H. J Chinnery.

Sporting recollections online

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who had then won the Diamonds and Wingfield
Sculls. The club was not a wealthy one, so I had
to purchase an eight for them, and I had it built by
Jewitt, of Newcastle, and it turned out a first-rate
boat. We used to row every Saturday afternoon
through the winter, with Joe Sadler to coach us,
and we really were quite a good eight when we
arrived at Henley. My usual luck still followed
me. We lost the toss for station, and we were
beaten by a short length by the Leander, of which
Goldie, stroke of the Cambridge boat, was stroke,
and Rhodes No. 7. We had a slight reward, how-
ever, for our long training. We went to Putney,
and beat Thames, London and a Cambridge crew
for the Metropolitan Eights. We also won at two
or three other up-river regattas.

Thirty Miles Walk Before Breakfast.

With regard to walking, in 1867 some Stock Ex-
change men were dining together, and we were
talking about athletic sports. One of them said
he would find two men in the Stock Exchange who
would walk to Brighton on the following Monday


(this being Thursday) inside twelve hours. Several
present laid him two to one against it. He came
to me, and asked if we would take the job on, and
we said, " Certainly ; and how much of the bets
will you let us have } " He replied that he wanted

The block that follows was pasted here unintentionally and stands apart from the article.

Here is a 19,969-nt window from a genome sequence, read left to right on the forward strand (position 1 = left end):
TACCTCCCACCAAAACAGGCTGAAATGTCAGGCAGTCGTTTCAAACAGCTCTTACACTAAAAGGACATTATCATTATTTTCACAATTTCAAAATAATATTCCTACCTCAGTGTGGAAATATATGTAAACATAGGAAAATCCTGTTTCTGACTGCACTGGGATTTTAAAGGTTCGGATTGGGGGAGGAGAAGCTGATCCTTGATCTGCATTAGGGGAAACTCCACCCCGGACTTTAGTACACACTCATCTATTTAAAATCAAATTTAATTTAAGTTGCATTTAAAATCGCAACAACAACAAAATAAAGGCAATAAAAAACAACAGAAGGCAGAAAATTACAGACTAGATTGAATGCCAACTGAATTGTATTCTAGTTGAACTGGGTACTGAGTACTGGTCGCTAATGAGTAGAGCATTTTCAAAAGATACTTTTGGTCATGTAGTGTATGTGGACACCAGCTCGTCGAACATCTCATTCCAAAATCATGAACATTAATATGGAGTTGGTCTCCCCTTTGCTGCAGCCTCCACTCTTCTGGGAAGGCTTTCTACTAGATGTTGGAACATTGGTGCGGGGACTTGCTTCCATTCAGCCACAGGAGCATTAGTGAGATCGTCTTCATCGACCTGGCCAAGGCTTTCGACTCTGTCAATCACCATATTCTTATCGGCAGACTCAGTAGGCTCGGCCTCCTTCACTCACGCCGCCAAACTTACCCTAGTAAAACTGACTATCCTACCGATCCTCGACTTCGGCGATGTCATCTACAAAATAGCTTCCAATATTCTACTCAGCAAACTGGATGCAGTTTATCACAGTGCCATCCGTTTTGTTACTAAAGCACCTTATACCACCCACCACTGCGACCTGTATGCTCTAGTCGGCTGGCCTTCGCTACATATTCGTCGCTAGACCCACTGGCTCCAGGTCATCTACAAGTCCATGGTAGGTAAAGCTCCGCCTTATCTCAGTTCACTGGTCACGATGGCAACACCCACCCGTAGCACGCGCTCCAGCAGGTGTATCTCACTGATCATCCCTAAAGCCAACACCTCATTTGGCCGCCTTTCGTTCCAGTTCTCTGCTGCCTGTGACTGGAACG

them himself, and we then tried to back ourselves,
but we managed to get on only about ;^20, which
barely covered the expenses. My brother and my-
self, although not in training for walking, were
always pretty fit, and we had no difficulty in getting
well inside the time. We were actually iij hours
on the road, but were walking only loj hours. We
stopped at Crawley, intending to wait ten minutes,
but my brother, who was then in training for the
mile championship, had a bad attack of cramp,
which delayed us three-quarters of an hour. This,
of course, is nothing of a feat nowadays, but it was
thought something of at the time, and gave us a
good deal of notoriety on the Stock Exchange.

Although we were not specially trained for walk-
ing, for nearly a year we used to get up at four
o'clock on Sunday mornings and walk before break-
fast thirty miles down to a sister's house at Brack-
nell. I do not think there are very many young
men at the present day who would enjoy, or care to
walk thirty miles in six hours before breakfast.

Speaking of Joe Sadler reminds me that I used
to find some of his race money, and he always won


for me until his last race with Trickett, when he
was a complete wreck. I remember on one occa-